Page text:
Whether or not these transformations are innovations or restorations, the programs, ideas, and so on are going to be in the hands of fewer and fewer people.
This makes me angry because at some point Torah has to mean something
Rabbi Akiva had his flesh raked off so that richard joel. & steve weil could entertain
The Netziv would learn 20 hours a day-and this is his legacy?!
I cannot see what any of this has to do with the Vilna Gaon, Reb Chayim Rav Kook, or the Chasam Sofer. I cannot believe figures like Hillel Zeitlin HYD died in tallis and tefillin with a Zohar in his hand for this to be the future.
These type of developments really clarify the recent YU-Ethan Tucker fiasco. At this point in time mainstream Modern Orthodoxy is profoundly anti-intellectual, and by extension, anti-Torah.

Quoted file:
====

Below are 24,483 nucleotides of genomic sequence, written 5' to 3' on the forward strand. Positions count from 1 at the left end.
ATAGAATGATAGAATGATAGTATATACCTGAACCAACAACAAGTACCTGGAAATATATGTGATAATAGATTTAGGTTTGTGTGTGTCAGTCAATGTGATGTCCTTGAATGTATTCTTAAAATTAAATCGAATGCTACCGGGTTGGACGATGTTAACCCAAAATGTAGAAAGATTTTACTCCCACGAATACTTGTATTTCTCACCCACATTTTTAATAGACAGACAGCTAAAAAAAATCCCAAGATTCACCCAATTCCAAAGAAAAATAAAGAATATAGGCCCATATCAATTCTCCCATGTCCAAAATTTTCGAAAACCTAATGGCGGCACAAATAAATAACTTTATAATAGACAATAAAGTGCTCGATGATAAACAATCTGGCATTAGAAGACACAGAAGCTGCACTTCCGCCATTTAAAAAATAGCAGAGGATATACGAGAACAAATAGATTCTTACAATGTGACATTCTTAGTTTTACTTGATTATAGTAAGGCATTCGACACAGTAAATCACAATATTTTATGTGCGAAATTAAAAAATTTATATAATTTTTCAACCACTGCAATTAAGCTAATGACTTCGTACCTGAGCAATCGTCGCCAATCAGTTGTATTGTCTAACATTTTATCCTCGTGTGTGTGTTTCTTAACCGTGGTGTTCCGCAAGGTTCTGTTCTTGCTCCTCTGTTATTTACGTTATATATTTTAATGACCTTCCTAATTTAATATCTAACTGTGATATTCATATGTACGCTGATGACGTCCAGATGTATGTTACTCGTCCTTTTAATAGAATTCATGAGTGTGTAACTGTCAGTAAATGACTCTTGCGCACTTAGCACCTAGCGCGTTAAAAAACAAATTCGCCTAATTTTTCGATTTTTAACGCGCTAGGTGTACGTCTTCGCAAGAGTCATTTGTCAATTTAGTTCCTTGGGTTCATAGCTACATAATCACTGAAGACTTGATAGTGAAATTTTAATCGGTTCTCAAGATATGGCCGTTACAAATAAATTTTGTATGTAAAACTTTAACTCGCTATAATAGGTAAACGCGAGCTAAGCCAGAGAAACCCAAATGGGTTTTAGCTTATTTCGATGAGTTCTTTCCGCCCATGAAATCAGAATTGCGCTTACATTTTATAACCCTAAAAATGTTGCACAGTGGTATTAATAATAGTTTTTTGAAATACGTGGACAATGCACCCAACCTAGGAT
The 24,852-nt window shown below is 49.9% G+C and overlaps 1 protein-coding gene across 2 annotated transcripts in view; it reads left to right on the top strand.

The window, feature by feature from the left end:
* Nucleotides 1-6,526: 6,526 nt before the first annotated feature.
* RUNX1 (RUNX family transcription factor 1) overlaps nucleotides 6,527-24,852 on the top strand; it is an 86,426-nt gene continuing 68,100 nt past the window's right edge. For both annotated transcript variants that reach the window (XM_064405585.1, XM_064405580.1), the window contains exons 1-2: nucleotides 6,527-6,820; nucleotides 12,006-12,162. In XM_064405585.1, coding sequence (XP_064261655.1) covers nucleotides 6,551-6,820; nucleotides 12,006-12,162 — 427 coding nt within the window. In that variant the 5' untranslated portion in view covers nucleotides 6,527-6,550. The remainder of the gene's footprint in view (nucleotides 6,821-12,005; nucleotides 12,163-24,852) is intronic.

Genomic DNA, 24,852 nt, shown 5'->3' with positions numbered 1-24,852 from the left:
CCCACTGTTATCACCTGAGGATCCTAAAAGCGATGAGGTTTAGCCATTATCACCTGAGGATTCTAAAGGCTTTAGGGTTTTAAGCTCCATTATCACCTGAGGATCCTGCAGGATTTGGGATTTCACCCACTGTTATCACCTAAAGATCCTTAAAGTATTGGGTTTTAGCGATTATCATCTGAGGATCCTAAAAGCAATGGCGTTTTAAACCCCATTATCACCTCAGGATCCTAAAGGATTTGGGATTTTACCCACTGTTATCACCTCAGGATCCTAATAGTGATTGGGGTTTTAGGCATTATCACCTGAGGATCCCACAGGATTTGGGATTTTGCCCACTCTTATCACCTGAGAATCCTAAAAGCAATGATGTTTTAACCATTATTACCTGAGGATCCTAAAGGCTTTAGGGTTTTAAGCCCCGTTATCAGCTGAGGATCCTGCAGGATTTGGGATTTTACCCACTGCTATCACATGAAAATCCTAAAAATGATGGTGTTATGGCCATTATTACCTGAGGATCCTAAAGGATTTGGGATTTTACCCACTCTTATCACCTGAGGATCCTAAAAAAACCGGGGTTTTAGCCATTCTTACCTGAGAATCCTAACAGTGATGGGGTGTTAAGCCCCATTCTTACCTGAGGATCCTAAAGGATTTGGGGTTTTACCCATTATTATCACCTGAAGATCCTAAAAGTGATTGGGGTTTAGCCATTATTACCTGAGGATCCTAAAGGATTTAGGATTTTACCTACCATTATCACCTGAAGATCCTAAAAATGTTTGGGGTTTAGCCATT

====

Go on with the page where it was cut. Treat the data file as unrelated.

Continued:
Whether through the Maccabeats (in the video for “One Day” the boys shlep one of their friends out of the Beis Medrash as part of his initiation into the group), or having a woman whose claim to fame is moaning during a song about losing one’s virginity as the featured Shabbos guest, MO is most definitely not interested in promoting Torah to the world at large.
Ethan Tucker, on the other hand, is kulo Torah; the most significant issues of our lives must be seen through the prism of Ri Migash and Hatam Sofer. I can see why he, and his institution, must be seen as “beyond the pale of Centrist Orthodoxy.”
An interesting trope I noticed surrounding representations of Christmas in popular culture is that it always needs to be “saved.” In every other Christmas movie or book Christmas is in peril, be it from grinches, corporations, family crises, Santa quitting, etc.